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Author Notes:

Correspondence: Lawrence H. Boise Department of Hematology and Medical Oncology Winship Cancer Institute of Emory University Emory University School of Medicine 1365 Clifton Road NE Room C4012 Atlanta, GA 30322 404-778-4724 ; Email: lboise@emory.edu

We thank Faith E. Davies for her thoughtful feedback.

Disclosures: Lonial: Consultancy - Millennium: The Takeda Oncology Company, Celgene, Novartis, Bristol-Myers Squibb, Onyx Pharmaceuticals, Janssen Pharmaceutical Companies: The Pharmaceutical Companies of Johnson & Johnson

Subjects:

Research Funding:

Support provided by P30 CA138292 and The TJ Martell Foundation.

LHB is a Georgia Cancer Coalition Distinguished Cancer Scientist.

Keywords:

  • Science & Technology
  • Life Sciences & Biomedicine
  • Oncology
  • Cell Biology
  • UNFOLDED PROTEIN RESPONSE
  • TRANSCRIPTION FACTOR HSF1
  • NF-KAPPA-B
  • HSP90 INHIBITOR
  • GENE-EXPRESSION
  • CELL-LINES
  • FACTOR-I
  • MOLECULAR-MECHANISMS
  • ANTICANCER STRATEGY
  • PROTEOTOXIC STRESS

When Cancer Fights Back: Multiple Myeloma, Proteasome Inhibition, and the Heat-Shock Response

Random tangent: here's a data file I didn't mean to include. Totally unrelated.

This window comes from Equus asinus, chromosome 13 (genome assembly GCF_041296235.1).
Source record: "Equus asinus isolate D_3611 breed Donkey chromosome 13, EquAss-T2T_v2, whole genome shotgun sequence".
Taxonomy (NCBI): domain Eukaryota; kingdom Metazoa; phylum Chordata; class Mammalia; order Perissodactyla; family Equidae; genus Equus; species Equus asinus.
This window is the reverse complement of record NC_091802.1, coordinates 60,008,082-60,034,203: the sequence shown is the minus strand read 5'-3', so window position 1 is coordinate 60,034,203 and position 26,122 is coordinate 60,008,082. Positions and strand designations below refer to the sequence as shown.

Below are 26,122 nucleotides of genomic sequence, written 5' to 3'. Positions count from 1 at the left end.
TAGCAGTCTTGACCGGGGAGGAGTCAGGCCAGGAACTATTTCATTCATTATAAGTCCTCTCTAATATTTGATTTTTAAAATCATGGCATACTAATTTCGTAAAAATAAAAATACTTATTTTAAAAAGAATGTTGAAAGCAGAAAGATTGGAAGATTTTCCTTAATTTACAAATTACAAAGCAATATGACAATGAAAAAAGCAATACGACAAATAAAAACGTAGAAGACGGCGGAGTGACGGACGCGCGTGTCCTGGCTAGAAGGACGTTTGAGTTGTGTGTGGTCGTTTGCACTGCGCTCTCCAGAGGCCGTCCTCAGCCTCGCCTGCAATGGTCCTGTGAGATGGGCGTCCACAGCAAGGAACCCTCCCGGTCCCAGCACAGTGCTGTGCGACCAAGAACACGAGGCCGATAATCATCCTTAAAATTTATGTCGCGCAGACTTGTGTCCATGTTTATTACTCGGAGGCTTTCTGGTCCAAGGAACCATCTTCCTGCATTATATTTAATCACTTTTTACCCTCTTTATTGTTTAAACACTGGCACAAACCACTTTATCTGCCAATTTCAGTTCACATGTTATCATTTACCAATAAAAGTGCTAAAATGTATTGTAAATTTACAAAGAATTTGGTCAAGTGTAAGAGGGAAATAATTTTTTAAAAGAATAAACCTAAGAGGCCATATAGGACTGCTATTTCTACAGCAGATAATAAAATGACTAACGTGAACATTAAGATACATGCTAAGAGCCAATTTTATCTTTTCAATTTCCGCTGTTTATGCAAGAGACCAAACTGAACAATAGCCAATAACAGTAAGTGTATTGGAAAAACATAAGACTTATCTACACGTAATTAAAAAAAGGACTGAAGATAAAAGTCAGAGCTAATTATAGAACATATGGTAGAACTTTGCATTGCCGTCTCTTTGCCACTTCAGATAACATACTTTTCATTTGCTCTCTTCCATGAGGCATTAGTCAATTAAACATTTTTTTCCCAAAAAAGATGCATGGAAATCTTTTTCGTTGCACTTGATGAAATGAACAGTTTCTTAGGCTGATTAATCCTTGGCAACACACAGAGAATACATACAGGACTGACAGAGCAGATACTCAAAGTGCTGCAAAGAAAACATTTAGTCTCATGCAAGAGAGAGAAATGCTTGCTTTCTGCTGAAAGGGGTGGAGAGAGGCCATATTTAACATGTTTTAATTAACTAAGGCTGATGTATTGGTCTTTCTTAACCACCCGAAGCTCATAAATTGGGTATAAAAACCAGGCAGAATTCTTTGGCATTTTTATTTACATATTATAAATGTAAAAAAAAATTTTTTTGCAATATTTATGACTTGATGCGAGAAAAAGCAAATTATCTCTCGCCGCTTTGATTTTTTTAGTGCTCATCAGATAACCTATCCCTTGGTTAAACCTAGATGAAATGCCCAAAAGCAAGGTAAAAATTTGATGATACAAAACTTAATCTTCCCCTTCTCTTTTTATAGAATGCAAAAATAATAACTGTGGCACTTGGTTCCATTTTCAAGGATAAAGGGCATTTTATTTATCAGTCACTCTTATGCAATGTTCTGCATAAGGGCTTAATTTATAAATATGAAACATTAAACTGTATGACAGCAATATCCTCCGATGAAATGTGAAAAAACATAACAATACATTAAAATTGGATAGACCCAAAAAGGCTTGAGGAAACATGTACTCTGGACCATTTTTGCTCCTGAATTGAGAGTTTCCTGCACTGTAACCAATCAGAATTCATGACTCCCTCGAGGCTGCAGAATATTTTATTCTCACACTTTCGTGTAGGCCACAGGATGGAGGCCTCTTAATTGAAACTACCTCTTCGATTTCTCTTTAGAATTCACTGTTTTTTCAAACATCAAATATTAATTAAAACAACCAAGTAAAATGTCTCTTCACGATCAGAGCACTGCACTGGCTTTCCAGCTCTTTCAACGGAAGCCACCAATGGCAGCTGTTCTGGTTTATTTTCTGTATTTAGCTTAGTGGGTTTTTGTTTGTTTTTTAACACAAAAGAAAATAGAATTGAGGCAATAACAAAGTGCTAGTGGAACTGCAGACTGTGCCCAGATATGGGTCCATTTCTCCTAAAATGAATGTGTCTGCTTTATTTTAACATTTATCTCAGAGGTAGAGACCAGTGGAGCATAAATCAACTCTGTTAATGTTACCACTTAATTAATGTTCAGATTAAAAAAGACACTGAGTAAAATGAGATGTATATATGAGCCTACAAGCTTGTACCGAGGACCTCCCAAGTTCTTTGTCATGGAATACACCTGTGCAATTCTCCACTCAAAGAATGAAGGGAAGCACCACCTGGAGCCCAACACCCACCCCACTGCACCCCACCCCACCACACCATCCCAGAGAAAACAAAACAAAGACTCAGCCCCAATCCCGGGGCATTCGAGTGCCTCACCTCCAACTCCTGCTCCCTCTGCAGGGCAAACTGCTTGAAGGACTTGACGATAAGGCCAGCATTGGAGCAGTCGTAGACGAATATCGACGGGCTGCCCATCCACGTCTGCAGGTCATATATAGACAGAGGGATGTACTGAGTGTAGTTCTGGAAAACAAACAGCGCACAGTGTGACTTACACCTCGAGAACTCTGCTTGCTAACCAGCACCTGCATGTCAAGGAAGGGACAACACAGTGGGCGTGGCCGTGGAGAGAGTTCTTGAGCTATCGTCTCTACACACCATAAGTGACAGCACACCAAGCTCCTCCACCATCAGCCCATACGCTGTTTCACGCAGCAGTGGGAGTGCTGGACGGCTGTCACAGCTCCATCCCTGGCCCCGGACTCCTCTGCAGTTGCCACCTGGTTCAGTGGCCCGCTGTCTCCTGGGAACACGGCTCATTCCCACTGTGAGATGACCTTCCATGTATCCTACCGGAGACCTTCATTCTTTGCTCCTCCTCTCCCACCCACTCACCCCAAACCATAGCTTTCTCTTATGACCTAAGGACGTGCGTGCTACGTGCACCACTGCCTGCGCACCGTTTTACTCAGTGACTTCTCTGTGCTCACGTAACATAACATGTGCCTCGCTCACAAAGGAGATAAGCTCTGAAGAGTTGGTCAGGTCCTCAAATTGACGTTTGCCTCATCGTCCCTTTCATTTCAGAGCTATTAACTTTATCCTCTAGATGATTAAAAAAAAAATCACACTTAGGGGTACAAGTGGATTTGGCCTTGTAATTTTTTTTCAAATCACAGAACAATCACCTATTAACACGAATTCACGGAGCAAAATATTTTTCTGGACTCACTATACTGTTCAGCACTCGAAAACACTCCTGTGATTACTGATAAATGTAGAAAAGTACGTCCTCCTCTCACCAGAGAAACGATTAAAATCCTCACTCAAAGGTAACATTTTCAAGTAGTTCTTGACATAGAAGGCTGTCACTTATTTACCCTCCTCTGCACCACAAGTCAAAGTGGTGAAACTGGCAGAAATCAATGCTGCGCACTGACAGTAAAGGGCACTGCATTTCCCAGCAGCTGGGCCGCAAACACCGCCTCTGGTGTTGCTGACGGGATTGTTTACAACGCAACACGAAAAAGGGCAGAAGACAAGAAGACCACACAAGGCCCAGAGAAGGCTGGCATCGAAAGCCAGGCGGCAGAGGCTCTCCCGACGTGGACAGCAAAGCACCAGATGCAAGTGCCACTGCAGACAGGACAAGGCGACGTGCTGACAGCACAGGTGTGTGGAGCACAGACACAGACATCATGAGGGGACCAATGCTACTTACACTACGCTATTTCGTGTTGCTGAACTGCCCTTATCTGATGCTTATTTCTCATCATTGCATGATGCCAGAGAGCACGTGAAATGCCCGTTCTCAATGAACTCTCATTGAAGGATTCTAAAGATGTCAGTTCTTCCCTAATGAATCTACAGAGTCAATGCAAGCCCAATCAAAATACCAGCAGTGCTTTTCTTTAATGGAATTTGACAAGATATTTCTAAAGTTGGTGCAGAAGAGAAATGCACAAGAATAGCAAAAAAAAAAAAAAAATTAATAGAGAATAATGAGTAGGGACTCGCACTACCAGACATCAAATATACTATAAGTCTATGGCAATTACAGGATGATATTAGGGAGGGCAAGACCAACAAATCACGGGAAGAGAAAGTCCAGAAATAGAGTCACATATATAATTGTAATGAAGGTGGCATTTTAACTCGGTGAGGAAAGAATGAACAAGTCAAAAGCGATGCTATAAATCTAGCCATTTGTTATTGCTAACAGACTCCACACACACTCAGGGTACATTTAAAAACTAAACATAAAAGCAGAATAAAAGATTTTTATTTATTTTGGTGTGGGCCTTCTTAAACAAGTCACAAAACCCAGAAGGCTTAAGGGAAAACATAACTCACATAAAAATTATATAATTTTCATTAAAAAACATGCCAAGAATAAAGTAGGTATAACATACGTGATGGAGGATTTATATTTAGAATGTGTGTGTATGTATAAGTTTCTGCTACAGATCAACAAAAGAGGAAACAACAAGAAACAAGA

Tools:

Journal Title:

Molecular Cancer Research

Volume:

Volume 13, Number 8

Publisher:

, Pages 1163-1173

Type of Work:

Article | Final Publisher PDF

Abstract:

Multiple myeloma is a plasma cell malignancy with an estimated 26,850 new cases and 11,240 deaths in 2015 in the United States. Two main classes of agents are the mainstays of therapy-proteasome inhibitors (PI) and immunomodulatory drugs (IMiD). Other new targets are emerging rapidly, including monoclonal antibodies and histone deacetylase (HDAC) inhibitors. These therapeutic options have greatly improved overall survival, but currently only 15% to 20% of patients experience long-term progression-free survival or are cured. Therefore, improvement in treatment options is needed. One potential means of improving clinical options is to target resistance mechanisms for current agents. For example, eliminating the cytoprotective heat-shock response that protects myeloma cells from proteasome inhibition may enhance PI-based therapies. The transcription factor heatshock factor 1 (HSF1) is the master regulator of the heat-shock response. HSF1 is vital in the proteotoxic stress response, and its activation is controlled by posttranslational modifications (PTM). This review details the mechanisms of HSF1 regulation and discusses leveraging that regulation to enhance PI activity.

Copyright information:

© 2015 American Association for Cancer Research.

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